Bangladesh: Working To Enhance Resilience to Natural Disasters and Climate Change
As a first step, WFP approaches ultra-poor men and women to identify community assets that they regard as the most useful to increase their resilience to natural disasters and the effects of climate change. Possible projects include the construction or repair of canals, ponds, roads, and embankments.
Then, WFP works in close partnership with the Government of Bangladesh and local NGOs to implement the projects, such as the canal re-excavation in Gaibandha depicted here. With the generous support from Brazil, Japan and LG Electronics, over 80,000 participants and their families benefited from the programme in 2011-2012. The continued support from Japan and LG Electronics as well as additional funding from the Kingdom of the Netherlands and the Republic of Korea made it possible for WFP to start a new programme cycle reaching the same amount of participants in 2013.
More than 70 percent of programme participants are women, who are more vulnerable to the effects of climate change because they are not free to travel or migrate for work like the men in their communities. There is consistent evidence that cash transfers to women lead to increased household and family welfare, food security and dietary diversity.
Participants receive food and cash in exchange for their labor in building community assets during the dry season and for participating in training during the wet season. WFP distributes rice, pulses and vegetable oil that help ensure participants and their families meet their daily food and nutrition needs. The Government of Bangladesh provides the equivalent amount in cash wages.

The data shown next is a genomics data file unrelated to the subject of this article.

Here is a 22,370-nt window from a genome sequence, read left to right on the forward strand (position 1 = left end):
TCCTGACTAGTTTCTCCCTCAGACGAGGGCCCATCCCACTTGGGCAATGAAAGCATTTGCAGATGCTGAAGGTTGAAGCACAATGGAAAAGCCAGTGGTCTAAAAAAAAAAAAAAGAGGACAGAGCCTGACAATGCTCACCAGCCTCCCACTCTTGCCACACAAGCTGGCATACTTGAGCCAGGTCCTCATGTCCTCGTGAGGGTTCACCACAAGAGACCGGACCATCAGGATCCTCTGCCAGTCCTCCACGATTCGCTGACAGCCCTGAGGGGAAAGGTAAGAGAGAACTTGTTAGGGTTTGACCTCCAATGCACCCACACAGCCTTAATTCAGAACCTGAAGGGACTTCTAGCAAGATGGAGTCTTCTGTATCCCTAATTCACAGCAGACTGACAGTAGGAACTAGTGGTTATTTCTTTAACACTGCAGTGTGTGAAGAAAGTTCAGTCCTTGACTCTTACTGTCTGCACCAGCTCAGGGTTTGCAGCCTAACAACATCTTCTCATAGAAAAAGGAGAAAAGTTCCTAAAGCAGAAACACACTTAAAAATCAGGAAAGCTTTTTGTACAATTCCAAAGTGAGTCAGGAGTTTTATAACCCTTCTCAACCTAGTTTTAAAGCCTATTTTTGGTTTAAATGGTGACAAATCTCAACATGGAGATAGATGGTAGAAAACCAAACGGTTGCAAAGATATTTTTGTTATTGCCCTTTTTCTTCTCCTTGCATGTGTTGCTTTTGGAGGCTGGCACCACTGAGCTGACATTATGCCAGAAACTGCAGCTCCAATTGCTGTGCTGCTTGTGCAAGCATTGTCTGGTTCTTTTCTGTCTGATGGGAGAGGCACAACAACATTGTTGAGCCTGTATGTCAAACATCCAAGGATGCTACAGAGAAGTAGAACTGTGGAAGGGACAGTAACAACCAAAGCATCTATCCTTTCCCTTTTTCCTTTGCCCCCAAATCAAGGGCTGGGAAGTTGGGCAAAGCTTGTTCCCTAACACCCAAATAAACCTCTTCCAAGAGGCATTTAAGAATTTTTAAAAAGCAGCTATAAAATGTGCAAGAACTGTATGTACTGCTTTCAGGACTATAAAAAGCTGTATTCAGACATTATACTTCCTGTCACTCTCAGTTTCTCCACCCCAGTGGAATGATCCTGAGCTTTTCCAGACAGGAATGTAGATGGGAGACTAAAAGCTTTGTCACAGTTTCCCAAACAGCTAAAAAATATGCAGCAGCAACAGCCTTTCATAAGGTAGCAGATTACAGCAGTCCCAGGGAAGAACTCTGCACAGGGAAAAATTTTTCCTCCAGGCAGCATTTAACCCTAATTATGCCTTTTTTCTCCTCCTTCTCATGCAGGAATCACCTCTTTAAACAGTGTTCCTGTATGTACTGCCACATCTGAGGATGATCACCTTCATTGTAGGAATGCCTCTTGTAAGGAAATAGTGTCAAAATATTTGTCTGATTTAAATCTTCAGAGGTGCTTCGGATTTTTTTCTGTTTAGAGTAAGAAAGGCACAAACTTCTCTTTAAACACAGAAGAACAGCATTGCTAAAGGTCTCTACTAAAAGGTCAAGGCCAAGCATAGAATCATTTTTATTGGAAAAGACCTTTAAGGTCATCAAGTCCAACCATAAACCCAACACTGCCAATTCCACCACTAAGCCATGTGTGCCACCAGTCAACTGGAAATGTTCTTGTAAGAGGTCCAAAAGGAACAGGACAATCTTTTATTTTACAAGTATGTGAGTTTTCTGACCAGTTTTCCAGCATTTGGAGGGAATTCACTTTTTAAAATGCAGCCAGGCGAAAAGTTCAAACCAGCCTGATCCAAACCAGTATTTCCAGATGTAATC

Training sessions are scheduled during the monsoon season, when work is made difficult by heavy rains. Participants learn about disaster risk reduction, climate change adaptation and survival during crisis.
In the trainings, participants also learn about the importance of nutrition and better hygiene habits – such as washing hands with soap before eating, and cutting vegetables only after they are washed to minimize nutrient loss – to help them improve the state of their family’s nutrition.
In the third year of the programme cycle, female labourers and wives of male labourers participate in business development trainings which prepare them to receive a cash grant for investment – thus strengthening their families’ economic resilience. In 2013, approximately 17,200 women will receive such a grant to be invested in income generating activities such as livestock rearing, agricultural crop production or small-scale business ventures. For twelve months, they will also receive a monthly cash allowance to cushion their family economy while they focus on their investment.
Bangladesh is at high risk from weather-induced shocks and the longer-term effects of climate change. Cyclones, flooding, droughts, salt water intrusion and river erosion are expected to increase over the coming years. Shocks often force the poorest families, especially those that depend on the income of a woman, to reduce meals, withdraw children from school in order for them to work, or employ other high-risk strategies that ultimately perpetuate the poverty cycle. Take a look at how WFP works with ultra-poor families to enhance their resilience to natural disasters and the effects of climate change.